Meet our blonde ale:


It’s so crystal clear you can read the newspaper through it when it’s in brown glass:


We affectionally call it “la guera,” and it isn’t an easy beer to make. There’s no room to hide a problem, as every little part of the beer is exposed. Not to brag, but we nailed it.

When the people at the Bisbee Coalition for the Homeless asked us about pouring at the 2nd Annual Bisbee Mariachi Festival in Bisbee City Park tomorrow, it was a no-brainer. Of course! It’s a good cause, good people, good music, and a good opportunity to share the newest member of our beer lineup at a cool festival. When they asked about whether we’d be willing to make Micheladas with our beer, it was a tougher decision.

For those of you who don’t live someplace where Micheladas, or “bloody beers,” as some call them, are popular, it probably sounds gross. If you think of it as a bloody mary with beer instead of vodka, it might be a bit more palatable. Basically, you mix lime and Worcestershire or soy sauce, maybe some hot sauce, and then you add Clamato and ice and top off with beer. It’s served with a rim of chile and salt, usually Tajín®.

My wife first introduced me to the idea, and I found it pretty offensive at first. An ambitious homebrewer prone to obsessing over every little aspect of a beer, it just seemed wrong to me to use beer as a mixer. Eventually, I had some good ones and started to warm up to the drink. At first, I’d try my wife’s to marvel at the grossness. At some point, I started enjoying the occasional taste of one.

I’m still not sure how I feel about the concept overall, however, but I’m no longer skeptical of people who enjoy them. I bit the bullet and agreed to make Micheladas with our blonde at the Mariachi Festival.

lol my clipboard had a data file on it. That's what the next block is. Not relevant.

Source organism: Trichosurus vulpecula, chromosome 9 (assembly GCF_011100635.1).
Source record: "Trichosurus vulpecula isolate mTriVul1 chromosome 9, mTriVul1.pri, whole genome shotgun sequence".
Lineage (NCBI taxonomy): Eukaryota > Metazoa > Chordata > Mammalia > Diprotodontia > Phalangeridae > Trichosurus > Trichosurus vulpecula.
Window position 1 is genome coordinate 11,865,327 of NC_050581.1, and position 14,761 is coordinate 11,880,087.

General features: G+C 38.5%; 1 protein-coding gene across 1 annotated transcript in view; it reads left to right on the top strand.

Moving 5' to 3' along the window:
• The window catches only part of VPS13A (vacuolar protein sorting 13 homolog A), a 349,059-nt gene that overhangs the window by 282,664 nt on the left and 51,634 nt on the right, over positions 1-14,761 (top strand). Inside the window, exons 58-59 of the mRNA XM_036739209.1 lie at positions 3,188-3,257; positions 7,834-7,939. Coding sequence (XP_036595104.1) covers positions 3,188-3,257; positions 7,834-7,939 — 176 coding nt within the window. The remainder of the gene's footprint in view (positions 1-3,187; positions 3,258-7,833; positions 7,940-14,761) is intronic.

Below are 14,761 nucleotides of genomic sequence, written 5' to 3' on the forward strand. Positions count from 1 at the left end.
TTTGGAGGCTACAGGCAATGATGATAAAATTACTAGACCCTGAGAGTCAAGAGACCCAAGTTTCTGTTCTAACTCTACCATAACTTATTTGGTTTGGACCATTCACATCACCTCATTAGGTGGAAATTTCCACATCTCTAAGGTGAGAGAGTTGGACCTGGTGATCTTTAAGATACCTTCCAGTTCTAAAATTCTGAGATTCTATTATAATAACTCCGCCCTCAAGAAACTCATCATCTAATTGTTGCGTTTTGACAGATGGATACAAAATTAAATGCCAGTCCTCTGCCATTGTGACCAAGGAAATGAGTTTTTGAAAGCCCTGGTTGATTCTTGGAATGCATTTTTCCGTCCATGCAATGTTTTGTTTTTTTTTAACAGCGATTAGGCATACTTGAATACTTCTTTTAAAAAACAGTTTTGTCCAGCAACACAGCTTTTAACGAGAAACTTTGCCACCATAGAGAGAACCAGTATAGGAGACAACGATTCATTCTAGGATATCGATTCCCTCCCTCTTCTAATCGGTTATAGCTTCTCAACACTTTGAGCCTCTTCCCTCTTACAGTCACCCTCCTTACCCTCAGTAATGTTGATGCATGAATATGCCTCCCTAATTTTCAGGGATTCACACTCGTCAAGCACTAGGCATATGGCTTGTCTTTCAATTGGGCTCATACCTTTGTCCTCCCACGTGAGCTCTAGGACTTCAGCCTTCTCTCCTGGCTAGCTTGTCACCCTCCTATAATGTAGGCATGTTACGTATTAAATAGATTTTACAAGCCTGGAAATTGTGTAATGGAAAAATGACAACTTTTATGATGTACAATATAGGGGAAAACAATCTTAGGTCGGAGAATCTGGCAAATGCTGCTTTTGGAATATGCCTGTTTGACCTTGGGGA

Last night, we lined up the ingredients and worked out what we thought would be the ideal ratios:


Here was the tasting flight:


We eventually settled on a winner, and then I proceeded to drink the blonde unadulterated. The winner was solid, though. Short of just drinking our awesome blonde, it’s hard to imagine anything better.

So what Tombstone Brewing Company did was painstaking build a brewing system capable of creating the perfect blonde. The unbelievably talented brewmaster trained in Germany. He used ultra-soft brewing water almost completely devoid of minerals. He used the best German malts and hit the mash temperature just where it should be for the perfect body. Our steam system maintained the perfect pale golden color. And we pitched just the right amount of a yeast at just the right temperature and got all sorts of delicate, beautiful floral and fruity notes. Our carbonation is spot on. So what are we going to do with this masterpiece?

We’re going to serve it on ice in a glass with a chile-salt rim a bunch of other stuff added to it, clam juice included.

What we’ve done might make Weedy cringe, but it’ll be a pretty darn awesome Michelada. We’ll also be serving it just with lime and salt and, of course, by itself. We’ll have our English Premium Ale on tap too. Stop by and say hi if you’re at the festival.